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By Stephen W. Sears '54
Houghton Mifflin, 2003

Noted Civil War writer Stephen Sears offers a blow-by-blow account of the three-day battle at Gettysburg, from the "first gleam in General Lee's eye" to the last Rebel retreating across the Potomac. Praised for his dramatic narrative style, Sears reconstructs the minute details of battlefield maneuvers while taking stock of the infighting and ambitions of both armies' many generals and other commanding officers. The former editor of American Heritage, Sears is the author of six award-winning books on the Civil War.

The Words of Gardner Taylor, Volume 6: 50 Years of Timeless Treasures
By the Rev. Gardner Taylor '40
Judson Press, 2002

This six-volume set features an eclectic collection of sermons spanning Taylor's impressive career. As the acclaimed pastor emeritus of the historic Concord Baptist Church in Brooklyn, N.Y., Taylor received the Presidential Medal of Freedom in 2000 and was lauded by TIME as "dean of the nation's black preachers." He has preached on six continents, delivered the 100th Lyman Beecher Lectures at Yale University, and preached the sermon at the prayer service for the inauguration of President Clinton.

The Honolulu Symphony: A Century of Music
By Dale E. Hall '61
Goodale Publishing, 2002

The Honolulu Symphony Society evolved from a German beer/music club founded in 1902 into a multicultural and major U.S. orchestra. A retired musicology and music history teacher at the University of Hawaii, Hall spent 10 years researching the symphony's history to create this meticulous account of noted conductors and legendary performers over the past 100 years.

The Hanging of Ephraim Wheeler
By Richard Brown '61 and Irene Quenzler Brown
Harvard University Press, 2003

In 1806 Massachusetts, Ephraim Wheeler was sentenced to death by hanging for the rape of his 13-year-old daughter. Not all witnesses believed justice had triumphed; the death penalty had become controversial. Wheeler maintained his innocence, and more than 100 citizens petitioned for his pardon. Using trial reports and Wheeler's jailhouse autobiography of his troubled family, the authors find similarities between death penalty politics in early America and today. Brown is a distinguished professor of history at the University of Connecticut and director of the Humanities Institute.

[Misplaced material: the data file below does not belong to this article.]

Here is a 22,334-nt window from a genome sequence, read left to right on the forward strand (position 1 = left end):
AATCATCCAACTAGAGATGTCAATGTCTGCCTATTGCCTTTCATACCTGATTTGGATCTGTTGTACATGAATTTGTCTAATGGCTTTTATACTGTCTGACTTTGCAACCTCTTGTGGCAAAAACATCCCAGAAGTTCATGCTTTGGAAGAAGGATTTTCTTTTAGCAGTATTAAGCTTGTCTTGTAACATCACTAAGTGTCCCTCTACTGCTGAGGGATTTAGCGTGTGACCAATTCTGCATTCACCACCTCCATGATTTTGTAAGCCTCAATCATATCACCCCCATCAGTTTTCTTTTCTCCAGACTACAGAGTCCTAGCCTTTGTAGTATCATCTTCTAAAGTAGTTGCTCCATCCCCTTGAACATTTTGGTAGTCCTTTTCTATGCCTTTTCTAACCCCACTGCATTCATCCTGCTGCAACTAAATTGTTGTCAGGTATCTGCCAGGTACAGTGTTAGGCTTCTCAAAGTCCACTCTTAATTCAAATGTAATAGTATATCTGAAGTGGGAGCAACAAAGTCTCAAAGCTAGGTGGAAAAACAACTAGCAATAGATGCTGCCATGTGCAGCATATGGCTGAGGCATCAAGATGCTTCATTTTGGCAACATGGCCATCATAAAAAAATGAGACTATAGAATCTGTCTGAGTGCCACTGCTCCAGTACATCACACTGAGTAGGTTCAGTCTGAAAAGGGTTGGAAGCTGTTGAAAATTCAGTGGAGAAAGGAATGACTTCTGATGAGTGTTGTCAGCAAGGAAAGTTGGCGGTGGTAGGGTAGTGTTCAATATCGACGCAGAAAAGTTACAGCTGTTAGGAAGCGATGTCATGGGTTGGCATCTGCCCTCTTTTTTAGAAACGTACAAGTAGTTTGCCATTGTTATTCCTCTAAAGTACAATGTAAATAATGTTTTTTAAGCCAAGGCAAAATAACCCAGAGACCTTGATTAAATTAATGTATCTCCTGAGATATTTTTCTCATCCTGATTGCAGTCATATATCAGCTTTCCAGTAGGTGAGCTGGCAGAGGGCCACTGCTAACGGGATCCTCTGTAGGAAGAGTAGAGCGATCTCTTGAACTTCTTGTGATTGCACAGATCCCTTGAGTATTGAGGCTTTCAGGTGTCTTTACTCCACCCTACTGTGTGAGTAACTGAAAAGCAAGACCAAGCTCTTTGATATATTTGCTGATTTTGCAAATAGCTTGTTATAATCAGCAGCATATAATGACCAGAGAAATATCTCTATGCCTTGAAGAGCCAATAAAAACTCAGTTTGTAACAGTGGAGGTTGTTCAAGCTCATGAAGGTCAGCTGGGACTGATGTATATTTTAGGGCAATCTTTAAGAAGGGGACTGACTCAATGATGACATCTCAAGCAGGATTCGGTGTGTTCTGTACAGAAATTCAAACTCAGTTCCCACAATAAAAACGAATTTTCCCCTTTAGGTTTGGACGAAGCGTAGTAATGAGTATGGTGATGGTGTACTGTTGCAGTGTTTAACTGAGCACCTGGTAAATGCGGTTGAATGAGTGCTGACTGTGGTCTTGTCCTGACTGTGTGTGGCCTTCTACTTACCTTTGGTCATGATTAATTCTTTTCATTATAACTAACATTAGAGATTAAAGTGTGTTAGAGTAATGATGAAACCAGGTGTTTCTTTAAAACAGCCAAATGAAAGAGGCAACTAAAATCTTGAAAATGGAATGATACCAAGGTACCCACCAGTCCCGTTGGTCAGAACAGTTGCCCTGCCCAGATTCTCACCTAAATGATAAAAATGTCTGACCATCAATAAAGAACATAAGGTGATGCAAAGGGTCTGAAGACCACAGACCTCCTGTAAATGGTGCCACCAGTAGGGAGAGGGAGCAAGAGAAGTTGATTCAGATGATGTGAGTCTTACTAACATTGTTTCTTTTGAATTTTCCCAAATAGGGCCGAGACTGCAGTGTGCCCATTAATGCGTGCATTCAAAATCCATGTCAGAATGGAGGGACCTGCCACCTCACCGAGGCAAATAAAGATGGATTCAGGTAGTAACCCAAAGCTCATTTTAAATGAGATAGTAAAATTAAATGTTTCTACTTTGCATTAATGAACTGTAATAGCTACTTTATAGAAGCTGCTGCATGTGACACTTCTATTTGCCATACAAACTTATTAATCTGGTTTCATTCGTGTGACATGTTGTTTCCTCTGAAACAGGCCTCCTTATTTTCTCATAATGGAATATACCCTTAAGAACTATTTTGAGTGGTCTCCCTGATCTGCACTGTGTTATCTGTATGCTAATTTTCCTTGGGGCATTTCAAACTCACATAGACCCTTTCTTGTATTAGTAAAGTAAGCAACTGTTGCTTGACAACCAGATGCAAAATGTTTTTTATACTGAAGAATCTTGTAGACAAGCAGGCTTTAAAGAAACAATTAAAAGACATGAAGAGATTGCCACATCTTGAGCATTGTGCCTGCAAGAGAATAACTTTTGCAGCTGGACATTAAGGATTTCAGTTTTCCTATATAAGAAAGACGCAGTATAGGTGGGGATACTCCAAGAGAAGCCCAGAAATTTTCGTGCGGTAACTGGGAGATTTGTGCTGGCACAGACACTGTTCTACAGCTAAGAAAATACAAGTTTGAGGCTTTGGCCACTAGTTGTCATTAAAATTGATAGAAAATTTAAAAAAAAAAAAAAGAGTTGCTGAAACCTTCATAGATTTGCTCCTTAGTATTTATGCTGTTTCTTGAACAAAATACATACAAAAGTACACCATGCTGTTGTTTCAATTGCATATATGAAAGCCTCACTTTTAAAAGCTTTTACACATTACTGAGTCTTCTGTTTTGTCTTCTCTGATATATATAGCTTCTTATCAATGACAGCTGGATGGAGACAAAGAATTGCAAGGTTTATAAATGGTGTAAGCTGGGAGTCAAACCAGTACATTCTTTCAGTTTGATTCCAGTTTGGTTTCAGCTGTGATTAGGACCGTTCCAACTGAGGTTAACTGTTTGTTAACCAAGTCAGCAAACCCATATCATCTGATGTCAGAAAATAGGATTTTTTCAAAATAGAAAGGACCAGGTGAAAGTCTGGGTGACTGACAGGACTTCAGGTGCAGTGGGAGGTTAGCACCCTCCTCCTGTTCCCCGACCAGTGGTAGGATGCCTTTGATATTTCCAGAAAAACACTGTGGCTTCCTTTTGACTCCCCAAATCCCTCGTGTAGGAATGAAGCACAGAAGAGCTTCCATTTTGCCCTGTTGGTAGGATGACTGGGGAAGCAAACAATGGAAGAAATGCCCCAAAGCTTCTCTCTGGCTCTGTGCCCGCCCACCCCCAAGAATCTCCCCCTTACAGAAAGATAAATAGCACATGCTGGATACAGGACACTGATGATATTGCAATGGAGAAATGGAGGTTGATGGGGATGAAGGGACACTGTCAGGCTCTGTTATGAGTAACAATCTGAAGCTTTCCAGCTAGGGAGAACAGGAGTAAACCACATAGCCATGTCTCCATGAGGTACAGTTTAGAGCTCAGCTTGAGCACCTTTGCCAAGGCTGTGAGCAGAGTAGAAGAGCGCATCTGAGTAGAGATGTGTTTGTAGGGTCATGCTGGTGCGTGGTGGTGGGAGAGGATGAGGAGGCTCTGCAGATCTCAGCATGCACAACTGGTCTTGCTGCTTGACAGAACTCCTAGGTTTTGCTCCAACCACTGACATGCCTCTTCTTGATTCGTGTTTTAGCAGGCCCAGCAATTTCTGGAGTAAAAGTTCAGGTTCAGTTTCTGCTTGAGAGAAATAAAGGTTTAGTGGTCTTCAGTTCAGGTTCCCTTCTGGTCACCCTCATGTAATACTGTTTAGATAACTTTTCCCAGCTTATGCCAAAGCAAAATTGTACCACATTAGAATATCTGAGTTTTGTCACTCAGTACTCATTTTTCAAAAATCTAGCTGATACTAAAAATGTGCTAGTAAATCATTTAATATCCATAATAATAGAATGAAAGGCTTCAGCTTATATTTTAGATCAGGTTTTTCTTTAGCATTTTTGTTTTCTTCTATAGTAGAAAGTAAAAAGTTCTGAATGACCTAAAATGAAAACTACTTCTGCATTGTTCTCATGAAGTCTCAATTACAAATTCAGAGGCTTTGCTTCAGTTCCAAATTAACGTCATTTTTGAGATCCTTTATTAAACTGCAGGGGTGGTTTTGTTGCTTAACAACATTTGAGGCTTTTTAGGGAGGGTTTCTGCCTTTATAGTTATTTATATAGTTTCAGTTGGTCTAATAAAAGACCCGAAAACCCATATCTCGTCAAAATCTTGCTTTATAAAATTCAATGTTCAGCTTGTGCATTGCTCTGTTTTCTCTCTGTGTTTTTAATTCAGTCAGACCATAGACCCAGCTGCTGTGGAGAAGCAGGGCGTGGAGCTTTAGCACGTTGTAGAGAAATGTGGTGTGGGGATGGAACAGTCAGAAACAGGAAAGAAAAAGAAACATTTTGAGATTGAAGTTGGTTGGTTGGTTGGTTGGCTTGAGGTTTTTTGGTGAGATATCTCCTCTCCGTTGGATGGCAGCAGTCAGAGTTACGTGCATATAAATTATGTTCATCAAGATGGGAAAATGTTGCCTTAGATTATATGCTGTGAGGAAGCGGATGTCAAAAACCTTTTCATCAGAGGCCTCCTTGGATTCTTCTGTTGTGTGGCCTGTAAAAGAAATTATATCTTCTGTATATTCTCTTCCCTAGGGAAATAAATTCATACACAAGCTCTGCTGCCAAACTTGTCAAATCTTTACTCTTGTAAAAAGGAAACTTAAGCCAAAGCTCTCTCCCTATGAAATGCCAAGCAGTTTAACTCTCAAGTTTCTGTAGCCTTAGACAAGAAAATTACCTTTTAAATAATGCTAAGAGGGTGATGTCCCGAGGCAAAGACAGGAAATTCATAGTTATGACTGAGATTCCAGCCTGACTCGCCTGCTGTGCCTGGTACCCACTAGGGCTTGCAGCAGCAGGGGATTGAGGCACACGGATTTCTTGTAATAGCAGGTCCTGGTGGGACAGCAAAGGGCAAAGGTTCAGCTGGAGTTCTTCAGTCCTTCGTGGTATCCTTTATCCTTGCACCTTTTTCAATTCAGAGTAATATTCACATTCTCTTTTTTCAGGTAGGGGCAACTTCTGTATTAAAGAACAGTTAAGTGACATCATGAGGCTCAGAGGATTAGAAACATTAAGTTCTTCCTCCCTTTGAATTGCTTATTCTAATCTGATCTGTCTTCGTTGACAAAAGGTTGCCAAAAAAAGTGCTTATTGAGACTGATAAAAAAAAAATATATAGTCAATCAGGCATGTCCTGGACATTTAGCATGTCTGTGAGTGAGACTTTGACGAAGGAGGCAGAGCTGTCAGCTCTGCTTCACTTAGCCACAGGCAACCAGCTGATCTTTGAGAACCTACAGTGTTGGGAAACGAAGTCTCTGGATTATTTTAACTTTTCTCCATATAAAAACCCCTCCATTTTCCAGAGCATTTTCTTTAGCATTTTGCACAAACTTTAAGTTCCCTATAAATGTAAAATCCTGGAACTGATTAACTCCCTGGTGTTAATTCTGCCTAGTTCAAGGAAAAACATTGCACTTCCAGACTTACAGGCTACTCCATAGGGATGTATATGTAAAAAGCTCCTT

Difficult Characters: Interdisciplinary Studies of Chinese and Japanese Writing
Edited by Mary S. Erbaugh '70
National East Asian Languages Resource Center, Ohio State University, 2002

The misconception that Chinese characters are symbols that express ideas directly to the mind without reference to spoken language is known as the ideographic myth. This collection of essays by linguists and historians addresses the origin of this myth, evidence to refute it, and how the myth has hampered progress in some scholarly areas. Erbaugh is a research associate at the University of Oregon's Center for Asian and Pacific Studies.

Social Connections in China: Institutions, Culture, and the Changing Nature of Guanxi
Edited by Thomas Gold '70,
David Wank '79, et al
Contributor, Scott Wilson '87
Cambridge University Press, 2002

Guanxi, the Chinese term for social connections or social networks, is at the heart of China's social order and considered important in all aspects of its culture. This series of essays covers the role of guanxi in business decisions among managers, entrepreneurs, and workers; the construction of new legal institutions; and the new social order. Both professors of sociology, Gold teaches at UC- Berkeley, and Wank at Sophia University
in Tokyo.

Megamall on the Hudson: Planning, Wal-Mart, and Grassroots Resistance
By David Porter '61 and Chester Mirsky
Trafford Publishing, 2003

This is the story of a small Hudson Valley community's two-year struggle to fend off threats from a Wal-Mart megamall, whose developer was determined to gain control over land development with the help of local political insiders. In the process of the fight, a detailed model was created to help give grassroots anti-sprawl activists a head start in their own communities. Porter teaches political science at Empire State College of the State University of New York.